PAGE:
A recent discussion on the Studio Artist User Forum about building paint action sequence (PASeq) presets to simulate brown weathered paper inspired me to put together a petroglyph simulation this afternoon. I’ll detail how I built the petroglyph effect in this post.
Petroglyphs can be found throughout Hawaii. Many people take pictures of the petroglyph rock carvings, or you can make rubbings. I thought it would be fun to try and put together a PASeq preset that automatically built a stylized petroglyph rendering from a source photo.
There were 2 different components of my petroglyph rendering idea. The first was to build a PASeq that made a stylized black and white petroglyph rendering from a source image. I then planned on modifying one of the brown paper PASeq presets from the User Forum discussion I mentioned above, editing it so that the petroglyph rendition was incorporated into the textured relief on the paper simulation.
In order to do this, I built my petroglyph PASeq so that it loaded the final black and white petroglyph rention into the selection buffer. I then used a modified brown paper simulator that used the contents of the selection buffer to add a relief texture to the paper. The brown paper PASeq presets can easily be modified to look like weathered rock reliefs, so you can build this kind of effect to look like a rubbing on textured paper, or you can make it look like a carving on weathered rock.
The PASeq I used to build my stylized petroglyph rendition is shown below.
Note that the first Threshold ip op action step parameter settings are very sensitive to the characteristics of the source image. Ideally you want a person(s) standing on a light background. You adjust the Threshold so that you get a reasonable solid black figure with a white background. The ip op editor settings and the thresholded result are shown in the 2nd and 3rd images in the gallery above.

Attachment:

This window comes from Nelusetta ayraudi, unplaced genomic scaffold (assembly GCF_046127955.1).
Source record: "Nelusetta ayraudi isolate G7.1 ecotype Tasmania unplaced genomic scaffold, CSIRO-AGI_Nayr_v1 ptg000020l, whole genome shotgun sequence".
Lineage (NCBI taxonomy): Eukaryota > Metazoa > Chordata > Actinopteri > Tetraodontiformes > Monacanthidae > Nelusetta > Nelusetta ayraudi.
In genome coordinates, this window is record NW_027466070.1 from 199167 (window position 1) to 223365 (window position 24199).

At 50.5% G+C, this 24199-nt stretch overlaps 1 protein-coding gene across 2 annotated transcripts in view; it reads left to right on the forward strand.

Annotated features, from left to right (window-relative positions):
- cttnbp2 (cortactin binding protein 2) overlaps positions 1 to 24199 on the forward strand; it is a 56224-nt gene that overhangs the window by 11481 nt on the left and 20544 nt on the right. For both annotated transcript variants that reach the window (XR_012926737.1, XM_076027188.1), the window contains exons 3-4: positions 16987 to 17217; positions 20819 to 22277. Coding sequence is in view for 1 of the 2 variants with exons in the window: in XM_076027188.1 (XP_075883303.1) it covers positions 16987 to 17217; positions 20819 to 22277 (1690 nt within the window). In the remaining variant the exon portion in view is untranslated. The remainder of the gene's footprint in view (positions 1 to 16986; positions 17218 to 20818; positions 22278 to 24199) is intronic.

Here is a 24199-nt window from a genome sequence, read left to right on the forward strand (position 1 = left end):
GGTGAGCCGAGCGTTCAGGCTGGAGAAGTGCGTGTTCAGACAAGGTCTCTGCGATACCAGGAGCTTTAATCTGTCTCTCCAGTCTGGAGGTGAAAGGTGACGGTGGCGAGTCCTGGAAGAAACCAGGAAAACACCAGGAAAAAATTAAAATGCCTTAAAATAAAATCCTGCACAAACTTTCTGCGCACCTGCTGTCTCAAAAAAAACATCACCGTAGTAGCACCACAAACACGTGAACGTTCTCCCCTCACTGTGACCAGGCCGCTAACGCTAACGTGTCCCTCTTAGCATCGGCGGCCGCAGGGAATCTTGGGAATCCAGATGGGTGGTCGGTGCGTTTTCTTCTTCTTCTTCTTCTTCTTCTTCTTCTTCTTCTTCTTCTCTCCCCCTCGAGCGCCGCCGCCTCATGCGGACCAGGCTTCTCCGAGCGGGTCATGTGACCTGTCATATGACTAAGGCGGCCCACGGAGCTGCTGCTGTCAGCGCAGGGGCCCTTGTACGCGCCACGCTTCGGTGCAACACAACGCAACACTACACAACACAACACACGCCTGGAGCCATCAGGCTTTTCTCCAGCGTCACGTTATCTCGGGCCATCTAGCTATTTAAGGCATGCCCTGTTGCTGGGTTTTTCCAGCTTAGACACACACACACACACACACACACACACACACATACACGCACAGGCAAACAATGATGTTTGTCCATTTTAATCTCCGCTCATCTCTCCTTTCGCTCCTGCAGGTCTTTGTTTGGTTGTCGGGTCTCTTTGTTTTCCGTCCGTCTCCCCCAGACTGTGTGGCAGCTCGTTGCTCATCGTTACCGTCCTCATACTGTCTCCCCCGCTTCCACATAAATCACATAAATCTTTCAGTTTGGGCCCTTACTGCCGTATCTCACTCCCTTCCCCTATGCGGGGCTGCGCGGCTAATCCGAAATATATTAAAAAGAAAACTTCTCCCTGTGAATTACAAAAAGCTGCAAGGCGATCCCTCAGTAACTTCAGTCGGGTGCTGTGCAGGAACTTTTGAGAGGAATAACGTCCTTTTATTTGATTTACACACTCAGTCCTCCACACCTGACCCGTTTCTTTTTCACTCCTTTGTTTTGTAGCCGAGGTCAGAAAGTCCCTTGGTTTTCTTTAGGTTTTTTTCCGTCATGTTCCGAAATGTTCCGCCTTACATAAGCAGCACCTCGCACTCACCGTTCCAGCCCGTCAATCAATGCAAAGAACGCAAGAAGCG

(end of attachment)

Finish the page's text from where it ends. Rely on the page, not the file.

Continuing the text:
Note that the outline of the thresholded standing person is very noisy. I used the Rank Area Filter with a small Size setting to clean up the noise in the thresholded figure. You can see the Rank Area Filter Editor settings and the resulting noise cleaned outline image in the 4th and 5th gallery images above.
I then used the Threshold ip op again with different parameter settings to build a skeleton rendition of the solid black outline. The Threshold ip op Editor settings and the resulting skeleton rendition are shown in the 6th and 7th gallery images above.
I then used the Smart Blur ip op multiple times with a Min filter to make the black skeleton thicker, followed by the Mean filter option to smooth out the rough black edges a little. The Smart Blur Editor settings to thicken a thin black skeleton and the end result after multiple applications are shown in the 8th and 9th gallery images above.
I then set the selection to the canvas so that the petroglyph rendition was stored in the selection buffer.
To simulate the textured brown paper rubbing or weathered rock carving, I used a modified version of the oldPaperWithImageMarker PASeq preset I posted on this User Forum discussion. The modified PASeq is shown below.
It seems more complicated at first glance than it really is. The PASeq uses 2 layers to build it’s brown paper effect. A texture is built up in layer 1 (2nd image in gallery above). That texture is then applied to a solid brown backing in layer 2 using the Gradient Lighting ip op (third image in gallery above). The rest of the PASeq then builds the edge weathering look and sharpens and optimizes the final effect.
The Fixed Image Ip Op action step highlighted in the PASeq in the first gallery image above is what min composites some of the selection buffer into textured layer 1. This second PASeq then modifies the contents of the selection buffer while building the edge weathering effects. So you always need to run the first PASeq that builds the petroglyph rendition into the selection buffer before running the second PASeq.
If you set the selection buffer to the source image rather than the petroglyph stylization, then you would get the result below.